Karen Buchkovich, Ph.D.
Instructor - Montgomery County Community College

Karen Buchkovich, Ph.D.

Montgomery County Community College

West Campus

101 College Drive

Pottstown, PA 19464


Office:   South Hall, Room 228, Cube #3

Phone: 610-613-0316



Current Courses

Microbiology and Immunology (BIO 140)


Previous Course



Biology of Cancer (senior seminar)


Ph.D., Molecular Microbiology, State University of New York at Stony Brook        

> Dissertation research at Cold Spring Harbor Laboratory, Cold Spring Harbor, NY

B.S., Molecular and Cell Biology, Pennsylvania State University          



Research Interests

Viral control of cell doubling, viral regulation of tumor suppressor proteins, viral oncogenesis.

Telomere and telomerase regulation of cell doubling and response to DNA damage.



 Selected Publications


  1. JPMorgan  breaking news, monthly, and quarterly reports on biotechnology companies (DCGN, EXEL, MAXY, DVSA), chemical companies (DD, NZYMB, CBM), and agricultural companies (Monsanto, Dupont). (2002-2008)

  2. Miknyoczki SJ , Wan W , Chang H , Dobrzanski P , Ruggeri BA , Dionne CA , and Buchkovich K . (2002). The neurotrophin -trk receptor axes are critical for the growth and progression of human prostatic carcinoma and pancreatic ductal adenocarcinoma xenografts in nude mice. Clin. Cancer Res. 8, 1924-31.

  3. Buchkovich, K.J. and Greider, C.W. (1996).   Telomerase Regulation During Entry into the Cell Cycle in Normal Human T cells, Mol. Biol. Cell, 7, 1443-1454.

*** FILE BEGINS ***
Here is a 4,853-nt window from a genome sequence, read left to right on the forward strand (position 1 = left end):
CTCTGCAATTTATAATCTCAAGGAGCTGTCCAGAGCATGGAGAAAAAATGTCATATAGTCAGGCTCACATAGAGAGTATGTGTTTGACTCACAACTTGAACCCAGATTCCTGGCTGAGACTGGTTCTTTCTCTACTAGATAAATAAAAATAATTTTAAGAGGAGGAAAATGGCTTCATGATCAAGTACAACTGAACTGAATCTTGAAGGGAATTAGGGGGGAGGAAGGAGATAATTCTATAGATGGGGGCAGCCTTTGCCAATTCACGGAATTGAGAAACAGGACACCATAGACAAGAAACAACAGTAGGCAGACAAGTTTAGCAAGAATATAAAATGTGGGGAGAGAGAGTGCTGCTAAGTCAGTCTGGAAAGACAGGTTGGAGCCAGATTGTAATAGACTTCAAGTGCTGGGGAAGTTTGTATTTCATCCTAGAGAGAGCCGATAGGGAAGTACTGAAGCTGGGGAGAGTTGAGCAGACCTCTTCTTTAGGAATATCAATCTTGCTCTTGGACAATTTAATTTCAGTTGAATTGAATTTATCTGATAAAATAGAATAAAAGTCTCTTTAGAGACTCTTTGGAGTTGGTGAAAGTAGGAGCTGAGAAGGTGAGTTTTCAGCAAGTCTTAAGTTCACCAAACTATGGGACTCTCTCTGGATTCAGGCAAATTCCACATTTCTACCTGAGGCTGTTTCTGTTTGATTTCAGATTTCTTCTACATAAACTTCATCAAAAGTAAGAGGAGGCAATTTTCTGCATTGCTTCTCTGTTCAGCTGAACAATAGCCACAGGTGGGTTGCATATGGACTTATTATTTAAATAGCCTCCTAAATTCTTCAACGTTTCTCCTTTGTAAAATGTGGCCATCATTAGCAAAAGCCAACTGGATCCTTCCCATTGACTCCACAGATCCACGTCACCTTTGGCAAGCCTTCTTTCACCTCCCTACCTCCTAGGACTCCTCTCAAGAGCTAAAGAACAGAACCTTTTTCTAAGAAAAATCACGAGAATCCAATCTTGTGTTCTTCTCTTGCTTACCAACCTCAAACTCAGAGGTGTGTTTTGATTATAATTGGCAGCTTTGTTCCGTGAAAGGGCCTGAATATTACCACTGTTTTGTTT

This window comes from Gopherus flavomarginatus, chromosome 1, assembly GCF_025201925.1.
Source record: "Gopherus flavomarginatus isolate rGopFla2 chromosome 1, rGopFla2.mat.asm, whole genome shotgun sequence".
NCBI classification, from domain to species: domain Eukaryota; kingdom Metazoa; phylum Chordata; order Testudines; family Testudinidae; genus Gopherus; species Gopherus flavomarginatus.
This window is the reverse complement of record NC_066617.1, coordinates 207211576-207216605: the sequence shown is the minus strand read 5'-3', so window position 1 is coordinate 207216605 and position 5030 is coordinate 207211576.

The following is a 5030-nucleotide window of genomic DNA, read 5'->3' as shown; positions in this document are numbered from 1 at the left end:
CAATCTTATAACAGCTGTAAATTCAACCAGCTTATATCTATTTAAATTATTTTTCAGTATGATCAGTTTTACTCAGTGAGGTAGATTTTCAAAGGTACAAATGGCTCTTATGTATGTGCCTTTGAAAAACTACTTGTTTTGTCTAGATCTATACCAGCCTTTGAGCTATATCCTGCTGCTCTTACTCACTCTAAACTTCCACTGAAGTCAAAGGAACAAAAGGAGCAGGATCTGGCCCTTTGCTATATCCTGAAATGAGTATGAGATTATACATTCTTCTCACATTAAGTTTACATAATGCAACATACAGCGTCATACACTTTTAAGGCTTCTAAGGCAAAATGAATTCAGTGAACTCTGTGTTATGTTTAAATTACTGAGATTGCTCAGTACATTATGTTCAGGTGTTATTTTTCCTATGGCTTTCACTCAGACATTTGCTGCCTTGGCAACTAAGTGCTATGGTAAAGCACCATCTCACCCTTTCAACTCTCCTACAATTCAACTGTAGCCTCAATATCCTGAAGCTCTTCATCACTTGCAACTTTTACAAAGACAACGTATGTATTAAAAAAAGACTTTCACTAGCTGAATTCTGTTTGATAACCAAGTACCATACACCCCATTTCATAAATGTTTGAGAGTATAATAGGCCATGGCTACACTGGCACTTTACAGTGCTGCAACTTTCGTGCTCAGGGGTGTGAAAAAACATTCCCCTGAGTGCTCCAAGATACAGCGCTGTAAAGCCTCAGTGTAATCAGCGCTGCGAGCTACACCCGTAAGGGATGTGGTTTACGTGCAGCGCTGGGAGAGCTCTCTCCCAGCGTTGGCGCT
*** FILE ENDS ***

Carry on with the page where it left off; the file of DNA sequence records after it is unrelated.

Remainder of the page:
4. Buchkovich, K.J. (1996).   Telomeres, telomerase, and the cell cycle.   In Progress in Cell Cycle Research, Volume 2 (eds, Meijer, L. and Guidet, S., Plenum Press, New York, NY), pp. 187-195.

  5. Buchkovich, K. and Ziff E. (1994).   Nerve Growth Factor Regulates the Expression and Activity of p33cdk2 and p34cdc2 kinases in PC12 Pheochromocytoma Cells.   Mol. Biol. Cell 5, 1225-1241.

  6. Hu, Q., Lees, J., Buchkovich, K., and Harlow, E. (1992).   The Retinoblastoma Protein Physically Associates with the Human cdc2 Kinase.   Mol. Cell. Biol., 12, 971-980.

  7. Lees, J.A., Buchkovich, K., Marshak, D.R., Anderson, C.W., and Harlow, E. (1991).   The Retinoblastoma Protein is Phosphorylated on Multiple Sites by Human cdc2.   EMBO J. 10, 4279-4290.

  8. Horowitz, J.M., Yandell, D.W., Park, S.H., Canning, S., Whyte, P., Buchkovich, K., Harlow, E. Weinberg, R.A., and Dryja, T.P. (1989).   Point Mutational Inactivation of the Retinoblastoma Anti-oncogene.   Science 243, 937-940.

  9. Buchkovich, K., Duffy, L.A., and Harlow, E. (1989).   The Retinoblastoma Protein is Phosphorylated during Specific Phases of the Cell Cycle.   Cell 58, 1097-1105.

  10. Buchkovich, K., Dyson, N., Whyte, P., and Harlow, E. (1989).   Cellular Proteins Implicated in Transformation of Adenovirus and Other DNA Tumor Viruses.   In Common Mechanisms of Transformation by Small DNA Tumor Viruses, (ed. L.P. Villareal, American Society for Microbiology, Washington, D.C., U.S.A.), p. 262-278.

  11. Whyte, P., Buchkovich, K.J., Horowitz, J.M., Friend, S.H., Raybuck, M., Weinberg, R.A., and Harlow, E. (1988).   Association Between an Oncogene and an Anti-oncogene:   the Adenovirus E1A Proteins bind to the Retinoblastoma Gene Product.   Nature 334, 124-129.